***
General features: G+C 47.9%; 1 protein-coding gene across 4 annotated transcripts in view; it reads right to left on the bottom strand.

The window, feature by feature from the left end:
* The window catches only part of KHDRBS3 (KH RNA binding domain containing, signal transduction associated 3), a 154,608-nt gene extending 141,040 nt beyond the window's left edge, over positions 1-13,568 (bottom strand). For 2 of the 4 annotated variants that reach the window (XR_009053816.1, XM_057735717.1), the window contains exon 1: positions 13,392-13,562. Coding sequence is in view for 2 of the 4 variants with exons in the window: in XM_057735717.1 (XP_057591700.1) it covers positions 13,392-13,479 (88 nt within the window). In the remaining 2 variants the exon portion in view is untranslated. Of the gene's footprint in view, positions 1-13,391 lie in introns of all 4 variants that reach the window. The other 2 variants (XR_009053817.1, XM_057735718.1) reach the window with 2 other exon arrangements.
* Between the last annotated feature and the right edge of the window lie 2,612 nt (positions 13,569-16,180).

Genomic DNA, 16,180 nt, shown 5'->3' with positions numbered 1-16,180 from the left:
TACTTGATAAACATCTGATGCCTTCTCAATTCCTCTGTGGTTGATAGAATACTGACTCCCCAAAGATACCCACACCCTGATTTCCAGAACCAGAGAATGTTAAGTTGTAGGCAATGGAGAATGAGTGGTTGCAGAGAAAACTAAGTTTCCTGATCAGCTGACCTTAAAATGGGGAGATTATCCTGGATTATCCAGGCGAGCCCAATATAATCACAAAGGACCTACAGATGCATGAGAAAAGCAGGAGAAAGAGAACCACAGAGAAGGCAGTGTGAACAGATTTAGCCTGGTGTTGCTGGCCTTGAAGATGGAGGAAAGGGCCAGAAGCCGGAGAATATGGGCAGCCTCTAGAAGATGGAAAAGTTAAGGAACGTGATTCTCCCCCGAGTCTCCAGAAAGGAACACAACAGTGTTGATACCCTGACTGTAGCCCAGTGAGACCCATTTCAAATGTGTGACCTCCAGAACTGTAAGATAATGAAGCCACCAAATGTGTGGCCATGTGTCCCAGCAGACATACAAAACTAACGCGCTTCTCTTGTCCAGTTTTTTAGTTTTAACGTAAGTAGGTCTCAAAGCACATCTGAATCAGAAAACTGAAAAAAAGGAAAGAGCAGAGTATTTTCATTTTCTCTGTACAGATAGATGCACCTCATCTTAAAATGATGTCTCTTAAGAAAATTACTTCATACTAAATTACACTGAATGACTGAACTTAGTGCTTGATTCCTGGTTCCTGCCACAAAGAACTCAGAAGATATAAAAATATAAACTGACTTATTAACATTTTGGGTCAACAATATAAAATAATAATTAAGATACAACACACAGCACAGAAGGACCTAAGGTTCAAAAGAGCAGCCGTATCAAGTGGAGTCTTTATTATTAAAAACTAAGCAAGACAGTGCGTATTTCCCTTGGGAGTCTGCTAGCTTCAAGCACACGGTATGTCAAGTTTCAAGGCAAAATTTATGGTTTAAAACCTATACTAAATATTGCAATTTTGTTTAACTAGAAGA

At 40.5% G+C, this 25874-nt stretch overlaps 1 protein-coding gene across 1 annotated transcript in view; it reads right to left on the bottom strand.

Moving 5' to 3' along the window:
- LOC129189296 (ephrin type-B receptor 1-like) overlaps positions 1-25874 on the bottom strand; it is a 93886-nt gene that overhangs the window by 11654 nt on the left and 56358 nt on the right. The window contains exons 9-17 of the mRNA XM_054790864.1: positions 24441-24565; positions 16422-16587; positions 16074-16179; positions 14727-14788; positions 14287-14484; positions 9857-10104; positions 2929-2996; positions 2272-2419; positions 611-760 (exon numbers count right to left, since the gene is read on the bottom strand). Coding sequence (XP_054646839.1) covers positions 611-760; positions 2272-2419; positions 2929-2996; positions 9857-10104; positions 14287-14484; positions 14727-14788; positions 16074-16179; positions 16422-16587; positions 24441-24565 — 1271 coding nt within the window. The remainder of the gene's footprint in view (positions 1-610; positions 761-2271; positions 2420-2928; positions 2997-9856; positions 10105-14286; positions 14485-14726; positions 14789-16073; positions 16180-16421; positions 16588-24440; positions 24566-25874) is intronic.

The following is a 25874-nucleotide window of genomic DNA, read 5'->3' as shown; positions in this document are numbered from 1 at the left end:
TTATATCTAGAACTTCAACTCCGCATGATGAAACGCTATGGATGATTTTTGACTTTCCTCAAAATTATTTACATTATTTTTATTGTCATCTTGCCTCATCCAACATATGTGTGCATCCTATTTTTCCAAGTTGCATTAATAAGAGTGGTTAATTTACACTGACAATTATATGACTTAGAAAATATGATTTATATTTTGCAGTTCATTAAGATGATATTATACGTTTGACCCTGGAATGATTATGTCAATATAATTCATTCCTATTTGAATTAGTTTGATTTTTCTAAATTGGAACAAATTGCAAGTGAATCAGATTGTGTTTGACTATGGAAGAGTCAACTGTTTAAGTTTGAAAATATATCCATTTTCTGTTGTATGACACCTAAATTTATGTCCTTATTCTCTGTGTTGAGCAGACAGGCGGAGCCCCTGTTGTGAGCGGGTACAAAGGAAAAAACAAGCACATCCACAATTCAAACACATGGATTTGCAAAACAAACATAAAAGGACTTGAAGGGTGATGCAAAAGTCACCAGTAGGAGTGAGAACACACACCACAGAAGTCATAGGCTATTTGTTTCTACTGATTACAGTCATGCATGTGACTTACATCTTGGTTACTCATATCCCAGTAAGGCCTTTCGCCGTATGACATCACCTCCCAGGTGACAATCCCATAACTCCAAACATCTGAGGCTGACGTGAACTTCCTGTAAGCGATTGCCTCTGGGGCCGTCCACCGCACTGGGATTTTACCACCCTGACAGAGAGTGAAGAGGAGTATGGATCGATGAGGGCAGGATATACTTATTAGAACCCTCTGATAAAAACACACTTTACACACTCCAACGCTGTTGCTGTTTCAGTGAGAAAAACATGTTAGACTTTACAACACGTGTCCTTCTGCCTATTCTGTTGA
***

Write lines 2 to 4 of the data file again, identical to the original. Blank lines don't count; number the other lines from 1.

The window, feature by feature from the left end:
* The window catches only part of KHDRBS3 (KH RNA binding domain containing, signal transduction associated 3), a 154,608-nt gene extending 141,040 nt beyond the window's left edge, over positions 1-13,568 (bottom strand). For 2 of the 4 annotated variants that reach the window (XR_009053816.1, XM_057735717.1), the window contains exon 1: positions 13,392-13,562. Coding sequence is in view for 2 of the 4 variants with exons in the window: in XM_057735717.1 (XP_057591700.1) it covers positions 13,392-13,479 (88 nt within the window). In the remaining 2 variants the exon portion in view is untranslated. Of the gene's footprint in view, positions 1-13,391 lie in introns of all 4 variants that reach the window. The other 2 variants (XR_009053817.1, XM_057735718.1) reach the window with 2 other exon arrangements.
* Between the last annotated feature and the right edge of the window lie 2,612 nt (positions 13,569-16,180).